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Sedona Plein Air Festival: Day 2

I don't think it was in the forecast, but I woke before dawn yesterday to lightning and rolling thunder. The rain fell steadily through breakfast. By 7:30, I decided to head up Oak Creek Canyon to paint at Midgely Bridge. What was I thinking? The rain continued to fall as I made my way up the hill and into the parking lot. Show More Summary

Sedona Plein Air Festival: Day 1

Sunset at the Sedona Arts Center It sure was good to see all my plein air painting buddies at the orientation for the Sedona Plein Air Festival. Although 10 a.m. was the official start time for hanging the paintings that we'd brought with us, many of us were there at 9:30 or even earlier. Show More Summary

Sedona Plein Air Festival: Pre-Game

Me painting at the 2012 Sedona Plein Air Festival(Photo: Carl Judson) After a long haul of over 3600 miles and nearly three weeks, we have made it to Arizona. It's great to be able to sleep in my own bed now. But there's no time to rest...Show More Summary

Ideas and Influences: Mary Addison Hackett

I have followed Mary Addison Hackett's blog Process since she left LA a few years ago and returned to Nashville where her mother was in the hospital. Unfortunately, as Hackett drove across country, she received word that her mother had died. Show More Summary

Counting Down

Feel the approaching deadline of November 21 like a physical squeeze. Of the six paintings I’m planning to show, three are done, including varnished. The other three are very close to completed. Yesterday I worked on Sweet Sixteen, adding the bird graphic to the cartridge box, the brass caps of the shot gun shells and, […]

Colleagues: Judith Schaechter and Eileen Neff

Two of my talented colleagues at the Pennsylvania Academy of Fine Arts have solo shows in Chelsea this month. At Claire Oliver, Judith Schaechter presents beautiful but disturbing stained glass lightboxes and kiln-cast glass sculptures...Show More Summary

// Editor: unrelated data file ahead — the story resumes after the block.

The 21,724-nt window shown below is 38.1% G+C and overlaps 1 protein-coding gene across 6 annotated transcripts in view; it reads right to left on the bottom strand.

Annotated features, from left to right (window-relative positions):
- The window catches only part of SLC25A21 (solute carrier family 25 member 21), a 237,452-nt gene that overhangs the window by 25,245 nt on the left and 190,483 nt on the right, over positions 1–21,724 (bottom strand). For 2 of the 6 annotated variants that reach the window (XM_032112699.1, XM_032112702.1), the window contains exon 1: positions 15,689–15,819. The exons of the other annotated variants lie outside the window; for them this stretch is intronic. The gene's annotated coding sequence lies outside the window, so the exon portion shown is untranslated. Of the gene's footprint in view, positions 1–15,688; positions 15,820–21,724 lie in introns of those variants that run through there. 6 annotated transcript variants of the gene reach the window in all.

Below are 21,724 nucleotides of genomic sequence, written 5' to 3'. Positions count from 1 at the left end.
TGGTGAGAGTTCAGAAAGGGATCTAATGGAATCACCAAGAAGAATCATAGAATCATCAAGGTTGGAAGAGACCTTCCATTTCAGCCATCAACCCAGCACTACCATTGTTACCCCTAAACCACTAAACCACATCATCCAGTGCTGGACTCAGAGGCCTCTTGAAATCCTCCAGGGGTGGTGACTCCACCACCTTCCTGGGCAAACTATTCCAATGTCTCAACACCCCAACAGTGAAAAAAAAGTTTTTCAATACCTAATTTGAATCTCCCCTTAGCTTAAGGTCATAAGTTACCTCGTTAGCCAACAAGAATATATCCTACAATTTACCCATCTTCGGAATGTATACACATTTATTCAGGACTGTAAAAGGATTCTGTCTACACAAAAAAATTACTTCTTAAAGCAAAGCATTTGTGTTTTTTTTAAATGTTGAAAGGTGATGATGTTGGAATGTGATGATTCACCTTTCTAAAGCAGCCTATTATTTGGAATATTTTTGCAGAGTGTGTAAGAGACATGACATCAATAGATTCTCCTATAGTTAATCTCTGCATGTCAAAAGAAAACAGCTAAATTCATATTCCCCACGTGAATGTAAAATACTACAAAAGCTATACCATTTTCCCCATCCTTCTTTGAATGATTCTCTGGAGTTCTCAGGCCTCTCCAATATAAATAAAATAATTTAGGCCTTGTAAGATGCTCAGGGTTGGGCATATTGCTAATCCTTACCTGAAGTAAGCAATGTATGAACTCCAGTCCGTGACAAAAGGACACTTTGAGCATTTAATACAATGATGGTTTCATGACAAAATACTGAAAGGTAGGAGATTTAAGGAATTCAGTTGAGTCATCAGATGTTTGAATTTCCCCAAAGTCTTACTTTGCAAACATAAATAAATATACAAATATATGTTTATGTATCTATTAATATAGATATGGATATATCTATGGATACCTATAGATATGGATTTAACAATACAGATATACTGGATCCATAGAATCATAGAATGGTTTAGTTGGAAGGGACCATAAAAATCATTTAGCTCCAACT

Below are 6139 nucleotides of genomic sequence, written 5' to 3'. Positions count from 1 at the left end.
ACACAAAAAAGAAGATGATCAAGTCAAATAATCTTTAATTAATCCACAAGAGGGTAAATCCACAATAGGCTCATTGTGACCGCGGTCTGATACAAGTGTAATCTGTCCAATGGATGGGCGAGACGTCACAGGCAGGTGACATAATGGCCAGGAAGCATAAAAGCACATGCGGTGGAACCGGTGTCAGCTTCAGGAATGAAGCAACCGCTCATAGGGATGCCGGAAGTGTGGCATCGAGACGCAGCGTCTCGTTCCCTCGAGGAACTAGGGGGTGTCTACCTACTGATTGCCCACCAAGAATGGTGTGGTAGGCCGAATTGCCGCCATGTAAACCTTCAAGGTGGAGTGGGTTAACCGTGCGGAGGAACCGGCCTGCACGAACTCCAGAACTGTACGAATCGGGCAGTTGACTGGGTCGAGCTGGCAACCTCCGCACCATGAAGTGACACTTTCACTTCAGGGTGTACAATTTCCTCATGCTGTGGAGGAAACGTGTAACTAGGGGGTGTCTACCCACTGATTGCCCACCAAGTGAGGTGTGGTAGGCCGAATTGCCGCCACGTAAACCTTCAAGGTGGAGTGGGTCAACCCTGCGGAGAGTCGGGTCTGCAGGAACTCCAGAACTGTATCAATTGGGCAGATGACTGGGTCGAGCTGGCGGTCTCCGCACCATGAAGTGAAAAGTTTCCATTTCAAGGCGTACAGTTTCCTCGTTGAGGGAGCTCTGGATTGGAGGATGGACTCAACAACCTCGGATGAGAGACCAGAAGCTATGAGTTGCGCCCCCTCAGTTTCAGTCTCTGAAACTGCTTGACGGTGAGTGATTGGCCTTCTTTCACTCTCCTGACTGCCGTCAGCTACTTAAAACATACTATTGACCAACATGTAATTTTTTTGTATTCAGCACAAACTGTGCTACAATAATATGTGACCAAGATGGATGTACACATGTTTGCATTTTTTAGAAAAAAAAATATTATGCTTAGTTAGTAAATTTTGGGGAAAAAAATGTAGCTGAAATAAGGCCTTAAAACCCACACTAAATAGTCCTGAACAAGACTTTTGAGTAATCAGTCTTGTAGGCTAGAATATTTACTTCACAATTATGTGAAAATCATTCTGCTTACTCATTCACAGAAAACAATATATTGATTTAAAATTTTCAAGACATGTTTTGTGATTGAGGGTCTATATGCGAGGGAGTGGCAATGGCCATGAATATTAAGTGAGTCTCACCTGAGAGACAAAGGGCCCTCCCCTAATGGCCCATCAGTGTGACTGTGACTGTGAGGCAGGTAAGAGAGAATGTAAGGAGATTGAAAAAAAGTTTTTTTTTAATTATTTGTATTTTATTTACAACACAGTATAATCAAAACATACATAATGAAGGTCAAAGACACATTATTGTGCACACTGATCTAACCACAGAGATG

David Humphrey's vantage point

David Humphrey's extraordinary exhibition at Fredericks & Freiser tells stories about our engagement with the world. It is a tour de force of eclecticism, expansiveness, and integration, unifying ostensibly disparate images through the...Show More Summary

This Leads to That

Target Practice was inspired by LightGrid, a painting of the view from The Walking Dead‘s crew parking lot, down in Senoia. The dirt road and the pasture remind me of my daddy’s farm, where he and his brothers went hunting, and I flew kites with my cousins.

Darren Waterston: Opulence and ruin

Contributed by Hannah Kennedy, Two Coats Intern / Darren Waterston’s paintings and an installation called Filthy Lucre are on view at Mass MOCA through January 2015. Ranging from small canvases to engrossing alien landscapes, Waterston's paintings evoke otherworldly abstractions: dark and mysterious yet inviting. Show More Summary

Lovable: Chris Martin at Anton Kern

In his first solo show at Anton Kern, Chris Martin presents a bright, shining cosmos that signals a shift from the more visually subdued, densely painted work presented in his final show at Mitchell-Innes and Nash. Many of Martin's new...Show More Summary

Gedi Sibony moves beyond the Provisional